1. Aligning the time of arrival between the high frequencies and the low frequencies, from all the drivers in each speaker., in a scenario where you have more than one driver, with each driver taking care of a different frequency band. Some speakers already attempt to achieve this using their own internal method, such as physically aligning the center of the tweeter driver to the centre of the woofer driver, with the tweeter set further back into the cabinet, for example. But of course depending on the orientation of these drivers, unless you have a concentric or co-axial speaker like the Genelec 8531, as you move your head, especially in the nearfield, the possibility that you will hear one driver's output arrive ahead of another is increased, and this of course also alters the amplitude of the contribution of one driver over another, changing the tone of the overall sound, especially the nearer you are to the speaker. Other options would be to use a single driver. like the Avantone Mixcubes.

So the real solution to allow you reduce the difference in arrival time between different drivers, would be careful positioning, and angling, and more likely sitting at a minimum distance from the speaker to reduce this differential in time arrival. Assuming we have two drivers, on one speaker and draw a triangle between the two drivers and the listening position, the greater the distance from the speakers, the higher the probability that (for a human head which is not actually static when sitting upright to listen to speakers), the angles of the triangle at the speaker drivers, will be more equal, and this lead to an equivalent arrival time at the listener.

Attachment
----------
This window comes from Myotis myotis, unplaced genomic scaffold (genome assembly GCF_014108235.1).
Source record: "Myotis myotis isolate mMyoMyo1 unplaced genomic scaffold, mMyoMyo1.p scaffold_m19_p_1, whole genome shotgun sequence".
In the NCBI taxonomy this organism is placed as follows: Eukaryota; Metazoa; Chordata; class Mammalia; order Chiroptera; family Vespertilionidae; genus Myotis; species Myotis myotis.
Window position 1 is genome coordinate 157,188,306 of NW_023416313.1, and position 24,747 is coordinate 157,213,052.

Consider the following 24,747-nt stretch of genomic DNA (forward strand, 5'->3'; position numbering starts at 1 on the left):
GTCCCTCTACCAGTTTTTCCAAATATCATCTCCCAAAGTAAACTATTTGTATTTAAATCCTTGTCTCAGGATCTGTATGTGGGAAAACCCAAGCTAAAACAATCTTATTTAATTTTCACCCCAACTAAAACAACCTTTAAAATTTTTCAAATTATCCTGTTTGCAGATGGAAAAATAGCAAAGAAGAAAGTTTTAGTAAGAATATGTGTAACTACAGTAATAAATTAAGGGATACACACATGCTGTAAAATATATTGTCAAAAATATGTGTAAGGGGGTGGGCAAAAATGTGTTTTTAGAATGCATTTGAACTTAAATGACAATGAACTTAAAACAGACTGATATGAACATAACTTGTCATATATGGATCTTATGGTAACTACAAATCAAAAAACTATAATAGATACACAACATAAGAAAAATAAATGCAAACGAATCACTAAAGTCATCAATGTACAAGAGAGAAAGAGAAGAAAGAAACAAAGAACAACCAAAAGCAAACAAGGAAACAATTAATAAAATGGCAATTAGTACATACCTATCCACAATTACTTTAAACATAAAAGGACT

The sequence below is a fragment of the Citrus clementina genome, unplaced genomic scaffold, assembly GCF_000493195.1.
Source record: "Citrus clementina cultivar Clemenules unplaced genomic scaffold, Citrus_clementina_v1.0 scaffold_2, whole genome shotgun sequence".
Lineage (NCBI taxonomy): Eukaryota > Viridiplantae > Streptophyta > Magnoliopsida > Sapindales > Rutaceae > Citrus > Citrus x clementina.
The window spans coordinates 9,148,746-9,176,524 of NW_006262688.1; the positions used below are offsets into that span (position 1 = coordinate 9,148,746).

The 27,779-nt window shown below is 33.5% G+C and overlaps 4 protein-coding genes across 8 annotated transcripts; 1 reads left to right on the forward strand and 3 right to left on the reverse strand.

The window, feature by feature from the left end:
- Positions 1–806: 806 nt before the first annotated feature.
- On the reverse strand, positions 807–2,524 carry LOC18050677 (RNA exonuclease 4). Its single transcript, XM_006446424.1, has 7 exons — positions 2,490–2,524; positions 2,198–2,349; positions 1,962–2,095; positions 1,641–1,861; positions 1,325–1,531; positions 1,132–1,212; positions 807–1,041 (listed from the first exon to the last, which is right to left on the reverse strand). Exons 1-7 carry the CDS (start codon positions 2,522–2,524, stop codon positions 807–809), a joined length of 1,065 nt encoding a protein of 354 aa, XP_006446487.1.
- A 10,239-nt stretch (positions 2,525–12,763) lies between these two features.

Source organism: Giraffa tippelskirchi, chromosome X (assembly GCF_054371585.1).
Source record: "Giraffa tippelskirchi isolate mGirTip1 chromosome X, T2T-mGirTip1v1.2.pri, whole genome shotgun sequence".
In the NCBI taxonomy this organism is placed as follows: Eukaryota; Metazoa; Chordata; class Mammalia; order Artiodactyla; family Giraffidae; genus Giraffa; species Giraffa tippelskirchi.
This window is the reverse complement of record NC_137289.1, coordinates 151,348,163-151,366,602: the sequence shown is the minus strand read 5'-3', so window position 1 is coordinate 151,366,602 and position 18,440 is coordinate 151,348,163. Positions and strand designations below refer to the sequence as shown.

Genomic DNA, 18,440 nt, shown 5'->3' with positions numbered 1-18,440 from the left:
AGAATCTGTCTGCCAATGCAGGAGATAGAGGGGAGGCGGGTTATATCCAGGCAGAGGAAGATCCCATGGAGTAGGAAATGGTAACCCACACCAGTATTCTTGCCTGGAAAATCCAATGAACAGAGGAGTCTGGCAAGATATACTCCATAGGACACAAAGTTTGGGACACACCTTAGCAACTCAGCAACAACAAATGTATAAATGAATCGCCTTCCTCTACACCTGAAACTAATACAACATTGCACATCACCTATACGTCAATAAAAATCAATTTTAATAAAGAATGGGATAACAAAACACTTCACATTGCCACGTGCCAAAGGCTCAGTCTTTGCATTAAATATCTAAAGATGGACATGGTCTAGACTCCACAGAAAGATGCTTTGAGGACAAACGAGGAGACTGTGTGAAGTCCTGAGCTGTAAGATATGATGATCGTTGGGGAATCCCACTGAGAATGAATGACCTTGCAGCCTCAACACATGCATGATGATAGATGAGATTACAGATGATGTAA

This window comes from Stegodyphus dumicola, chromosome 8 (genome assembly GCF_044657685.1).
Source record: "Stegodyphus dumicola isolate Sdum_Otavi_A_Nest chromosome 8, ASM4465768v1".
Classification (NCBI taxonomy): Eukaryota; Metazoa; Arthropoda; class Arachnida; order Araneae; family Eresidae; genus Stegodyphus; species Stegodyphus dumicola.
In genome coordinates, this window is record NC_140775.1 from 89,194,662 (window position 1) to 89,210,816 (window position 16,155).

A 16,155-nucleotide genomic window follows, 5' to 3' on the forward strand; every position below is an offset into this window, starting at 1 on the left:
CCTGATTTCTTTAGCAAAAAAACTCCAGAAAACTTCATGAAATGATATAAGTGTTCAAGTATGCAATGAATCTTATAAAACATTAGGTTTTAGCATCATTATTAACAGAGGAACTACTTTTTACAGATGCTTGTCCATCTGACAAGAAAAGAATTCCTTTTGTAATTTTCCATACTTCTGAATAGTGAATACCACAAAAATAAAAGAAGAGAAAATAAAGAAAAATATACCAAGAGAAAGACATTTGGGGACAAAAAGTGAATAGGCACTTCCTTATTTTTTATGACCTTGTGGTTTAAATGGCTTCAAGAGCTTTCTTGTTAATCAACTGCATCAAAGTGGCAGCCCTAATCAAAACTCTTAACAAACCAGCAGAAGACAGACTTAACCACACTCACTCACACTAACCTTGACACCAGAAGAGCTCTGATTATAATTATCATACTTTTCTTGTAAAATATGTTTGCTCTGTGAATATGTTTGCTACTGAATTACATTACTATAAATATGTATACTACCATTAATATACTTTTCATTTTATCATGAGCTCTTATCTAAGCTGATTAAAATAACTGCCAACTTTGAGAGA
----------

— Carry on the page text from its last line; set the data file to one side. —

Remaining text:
My point here being, the greatest differential in the time arrival of audio from a tweeter and a woofer to a listener, is influenced by the position of the listener, more than any other, and the best solution to solving this important differential is not an electronic one, or digital one, but simple clever placement of the speaker, and listener, and angling the speaker to achieve as much as possible an almost identical time arrival at the listeners ear.

So either you go concentric/coaxial to make this pretty much a non issue, or you use sensible placement. Unless of course, the time arrival of bass and treble frequencies in the same speaker are so far apart due to delays caused by digital or analog crossovers, which in theory make the woofer to appear to be coming from a location which is 10's of feet behind the tweeter i.e the bass is delayed by 10's of milliseconds i.e. approx. 1 foot per millisecond - as per the speed of sound in air.

But it then begs the question, would not any decent speaker manufacturer have sorted this out, in their speaker design, if this delay would affect the time arrival so significantly, between the woofer and the tweeter. i.e. the solution being also - buy a decent, well designed speaker, that by design reduces this difference in arrival time.

2. Next we have the need to ensure that there is not too much variance in the arrival time of audio at the listening position, from one speaker to another.

In a simple stereo setup, the ideal solution for this is not an electronic or digital one, but a simple physical one - sit as much as possible, in the center at an equal distance between the speakers. Yet it will never be exactly equidistant cos our heads are not static and rather than aim to stick our heads in one perfect spot, the better solution is to use speakers with a good dispersion, so that we have more latitude to move around from left to right and still hear each speaker well enough. i,e. buy speakers with this desired horizontal wide-ish enough directivity.